projec1.gif
Figure - Tilt table used in the Hewing protocol for ANS assessment

Description
Heart, vessels and receptors (baro and chemio) are the main efferent components of the CVS controlled by the ANS, located at the brain stem. This system can be modeled under the Control Theory framework as a canonical feedback architecture. The control pathway is composed by the two branches of the ANS, parasympathetic (vagus) and sympathetic fibers that code the control signal by mean of the firing rate intensity.
The model, based on physiological information, will be simulated with the graphical programming language Simulink from MalLab and it is expected to improve the previous Master thesis [1].
 
 projec8.jpg
Figure - Baroreflex simulink model

The main goal of this work is to improve the model derived in [1] (displayed in Figure above) by including the effect of respiration in order to simulate and reproduce the heart coherence, a pocessess involved in relaxation and emotions self-regulation.

Requirements: Background on mathematics and physiology.

Outputs: Patent and publications on international journal and conference.

Location: ISR/IST and Institute of physiology at the IMM/FMUL

References:
[1] José Santos, A Baroreflex Control Model Using Head-Up Tilt Test, Master Thesis at IST and Inst. Fisiologia IMM/FMUL 2008.


Title: Modeling of the Haemodynamic Response Function based on Physiological Principles

The metabolic activity of brain cells may be indirectly measured by several means, namely, by the BOLD signal obtained by using functional MRI (Magnetic Resonance Imaging) or directly by using invasive methods. The metabolic activity of these cells is related with the brain activity as response of external or internal stimulus and induces changes on several physiologic variables such as blood flow and oxygenated / non oxygenated hemoglobin ratio.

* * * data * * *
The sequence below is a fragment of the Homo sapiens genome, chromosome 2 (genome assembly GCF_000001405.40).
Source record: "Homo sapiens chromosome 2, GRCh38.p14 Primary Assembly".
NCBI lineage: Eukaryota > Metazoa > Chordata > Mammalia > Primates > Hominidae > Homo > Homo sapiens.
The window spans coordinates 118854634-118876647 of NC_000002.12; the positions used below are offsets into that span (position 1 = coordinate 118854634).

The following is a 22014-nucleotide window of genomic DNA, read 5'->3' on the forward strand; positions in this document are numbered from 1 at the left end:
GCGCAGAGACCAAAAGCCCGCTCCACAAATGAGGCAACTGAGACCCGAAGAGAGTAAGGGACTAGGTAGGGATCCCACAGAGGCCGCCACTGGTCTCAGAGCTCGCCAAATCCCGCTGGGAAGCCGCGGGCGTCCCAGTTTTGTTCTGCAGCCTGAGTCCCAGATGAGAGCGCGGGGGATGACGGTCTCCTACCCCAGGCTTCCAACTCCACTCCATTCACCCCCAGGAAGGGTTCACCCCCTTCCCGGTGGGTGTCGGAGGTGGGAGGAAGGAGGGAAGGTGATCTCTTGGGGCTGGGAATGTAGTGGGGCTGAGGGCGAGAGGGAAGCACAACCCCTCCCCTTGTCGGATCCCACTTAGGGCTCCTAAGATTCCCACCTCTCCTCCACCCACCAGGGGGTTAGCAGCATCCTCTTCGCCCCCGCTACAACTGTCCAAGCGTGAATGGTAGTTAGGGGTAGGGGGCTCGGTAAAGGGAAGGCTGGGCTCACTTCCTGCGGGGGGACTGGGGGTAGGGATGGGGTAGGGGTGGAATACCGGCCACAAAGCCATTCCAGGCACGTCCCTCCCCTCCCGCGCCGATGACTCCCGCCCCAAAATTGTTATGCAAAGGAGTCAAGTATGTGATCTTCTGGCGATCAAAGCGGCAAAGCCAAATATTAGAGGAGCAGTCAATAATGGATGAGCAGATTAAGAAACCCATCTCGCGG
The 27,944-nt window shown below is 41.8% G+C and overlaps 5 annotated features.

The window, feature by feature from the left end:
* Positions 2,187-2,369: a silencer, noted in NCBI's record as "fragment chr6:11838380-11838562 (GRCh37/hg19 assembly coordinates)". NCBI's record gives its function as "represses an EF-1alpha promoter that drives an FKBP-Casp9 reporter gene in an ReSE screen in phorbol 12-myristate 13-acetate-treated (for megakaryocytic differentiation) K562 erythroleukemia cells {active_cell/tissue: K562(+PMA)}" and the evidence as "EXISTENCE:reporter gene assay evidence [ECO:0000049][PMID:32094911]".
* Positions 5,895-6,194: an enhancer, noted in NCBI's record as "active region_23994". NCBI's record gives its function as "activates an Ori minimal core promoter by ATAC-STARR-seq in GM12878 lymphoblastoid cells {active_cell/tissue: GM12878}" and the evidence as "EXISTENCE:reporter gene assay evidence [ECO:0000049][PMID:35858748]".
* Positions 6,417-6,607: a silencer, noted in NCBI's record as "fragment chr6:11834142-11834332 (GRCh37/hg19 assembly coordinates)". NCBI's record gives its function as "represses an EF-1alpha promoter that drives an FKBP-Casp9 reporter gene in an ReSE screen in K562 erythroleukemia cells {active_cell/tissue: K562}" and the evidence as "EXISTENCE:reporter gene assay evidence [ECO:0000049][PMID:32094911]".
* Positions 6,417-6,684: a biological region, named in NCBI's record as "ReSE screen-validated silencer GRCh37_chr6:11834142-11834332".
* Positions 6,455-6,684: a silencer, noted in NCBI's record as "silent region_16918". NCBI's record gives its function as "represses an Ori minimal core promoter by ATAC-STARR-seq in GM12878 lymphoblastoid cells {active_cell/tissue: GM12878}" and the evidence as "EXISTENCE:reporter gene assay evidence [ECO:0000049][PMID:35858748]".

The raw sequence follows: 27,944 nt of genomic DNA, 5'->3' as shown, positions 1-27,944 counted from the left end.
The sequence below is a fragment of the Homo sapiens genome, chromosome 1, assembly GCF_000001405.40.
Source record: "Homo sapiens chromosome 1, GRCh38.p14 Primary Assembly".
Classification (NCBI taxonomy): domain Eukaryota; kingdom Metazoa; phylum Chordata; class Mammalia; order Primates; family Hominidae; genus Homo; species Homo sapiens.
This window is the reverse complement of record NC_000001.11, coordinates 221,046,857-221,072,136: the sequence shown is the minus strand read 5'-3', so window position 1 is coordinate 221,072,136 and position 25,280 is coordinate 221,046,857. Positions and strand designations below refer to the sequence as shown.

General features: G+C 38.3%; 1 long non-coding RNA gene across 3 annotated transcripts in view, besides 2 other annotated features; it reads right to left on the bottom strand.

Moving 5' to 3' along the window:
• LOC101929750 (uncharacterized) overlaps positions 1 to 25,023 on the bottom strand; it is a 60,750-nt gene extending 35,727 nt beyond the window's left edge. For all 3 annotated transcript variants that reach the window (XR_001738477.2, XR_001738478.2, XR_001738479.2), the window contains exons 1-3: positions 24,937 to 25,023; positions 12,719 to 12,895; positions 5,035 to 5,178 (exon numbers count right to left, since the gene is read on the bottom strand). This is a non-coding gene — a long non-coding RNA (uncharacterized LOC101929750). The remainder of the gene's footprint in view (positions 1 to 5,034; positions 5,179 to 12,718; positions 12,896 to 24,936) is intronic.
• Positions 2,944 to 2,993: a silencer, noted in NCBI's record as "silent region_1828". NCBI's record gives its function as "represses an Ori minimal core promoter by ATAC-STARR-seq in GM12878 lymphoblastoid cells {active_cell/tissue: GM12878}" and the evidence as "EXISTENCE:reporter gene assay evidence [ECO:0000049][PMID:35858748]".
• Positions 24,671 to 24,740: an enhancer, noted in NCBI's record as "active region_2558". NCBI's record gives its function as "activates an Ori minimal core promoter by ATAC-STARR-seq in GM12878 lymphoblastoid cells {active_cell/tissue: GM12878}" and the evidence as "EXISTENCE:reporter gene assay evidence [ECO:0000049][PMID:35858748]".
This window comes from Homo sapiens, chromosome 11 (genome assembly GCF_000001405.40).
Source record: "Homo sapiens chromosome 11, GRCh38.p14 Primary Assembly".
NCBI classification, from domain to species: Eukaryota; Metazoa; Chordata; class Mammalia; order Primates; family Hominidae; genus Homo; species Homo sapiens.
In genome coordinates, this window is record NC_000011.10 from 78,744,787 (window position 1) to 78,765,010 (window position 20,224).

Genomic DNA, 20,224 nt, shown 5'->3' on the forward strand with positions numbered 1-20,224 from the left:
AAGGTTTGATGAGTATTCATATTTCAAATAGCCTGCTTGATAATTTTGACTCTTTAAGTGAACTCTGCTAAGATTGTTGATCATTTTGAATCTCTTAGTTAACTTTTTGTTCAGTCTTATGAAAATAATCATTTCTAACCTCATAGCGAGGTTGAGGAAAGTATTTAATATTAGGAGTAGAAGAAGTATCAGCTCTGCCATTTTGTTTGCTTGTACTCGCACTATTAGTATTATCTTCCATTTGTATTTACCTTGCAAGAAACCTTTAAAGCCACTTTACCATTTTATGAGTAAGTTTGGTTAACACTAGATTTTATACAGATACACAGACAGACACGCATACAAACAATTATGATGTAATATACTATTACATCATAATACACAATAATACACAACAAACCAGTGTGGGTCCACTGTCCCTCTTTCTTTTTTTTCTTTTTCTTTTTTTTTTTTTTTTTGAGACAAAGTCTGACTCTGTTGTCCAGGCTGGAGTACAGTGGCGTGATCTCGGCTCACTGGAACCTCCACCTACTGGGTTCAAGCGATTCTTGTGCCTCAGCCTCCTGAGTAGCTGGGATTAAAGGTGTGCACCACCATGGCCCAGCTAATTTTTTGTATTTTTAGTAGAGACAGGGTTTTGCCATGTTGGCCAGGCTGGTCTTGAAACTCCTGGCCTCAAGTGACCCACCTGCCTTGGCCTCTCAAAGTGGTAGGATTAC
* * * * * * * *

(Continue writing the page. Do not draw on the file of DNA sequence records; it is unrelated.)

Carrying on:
The relation of the blood flow and oxygenated hemoglobin concentration with brain activity is a complex process depending on several physiologic mechanisms, which are not completely understood. On the other hand, this knowledge is crucial for several purposes, such as, robust indirect detection of activated region in the functional MRI scope.

Objectives
The goal of this work is to deeply study the physiologic mechanisms involved in the hemodynamic response of the tissues (namely in the brain) to design realistic theoretical sound and physiologic based mathematically models for this response. Validate the model indirectly with fMRI and directly by invasive methods in mouse.

Description
This work is the continuation of the Master Thesis [Rita Gafaniz, 2010]  aiming to derive a mathematical model to describe the relation between electrical neuronal activity and metabolism. This is a basic and central issue in several scopes such as functional MRI. However, it is also related with the basic processes involved in sleep.

Requirements:  Solid mathematical background and programming experience, e.g., MatLab or C++. 

References
[1] COUPLING OF NITRIC OXIDE TRANSPORT AND BLOOD FLOW: A COMPUTATIONAL MODELING APPROACH, A Thesis Submitted to the Faculty of Drexel University by Xuewen Chen in partial fulfillment of the requirements for the degree of Doctor of Philosophy, March 2007.
[2] Timing of potential and metabolic brain energy, Jakob Korf and Jan Bert Gramsbergen, Journal of Neurochemistry, 2007, 103, 1697–1708.
[3] Dynamic Modeling for Modulation of ATP Concentration at the Endothelial Surface by Viscous Shear Flow, Kairong Qin, Zhe Xu, Hui Zhang, Cheng Xiang, Shuzhi Sam Ge and Zonglai Jiang, Proceedings of the 2006 IEEE International Symposium on Intelligent Control Munich, Germany, October 4-6, 2006.
[4] Vasoconstrictor and Vasodilator Effects of Adenosine in the Mouse Kidney due to Preferential Activation of A1 or A2 Adenosine Receptors, P. B. Hansen, S. Hashimoto, M. Oppermann, Y. Huang, J. P. Briggs, and J. Schnermann,  THE JOURNAL OF PHARMACOLOGY AND EXPERIMENTAL THERAPEUTICS Vol. 315, No. 3, JPET 315:1150–1157, 2005.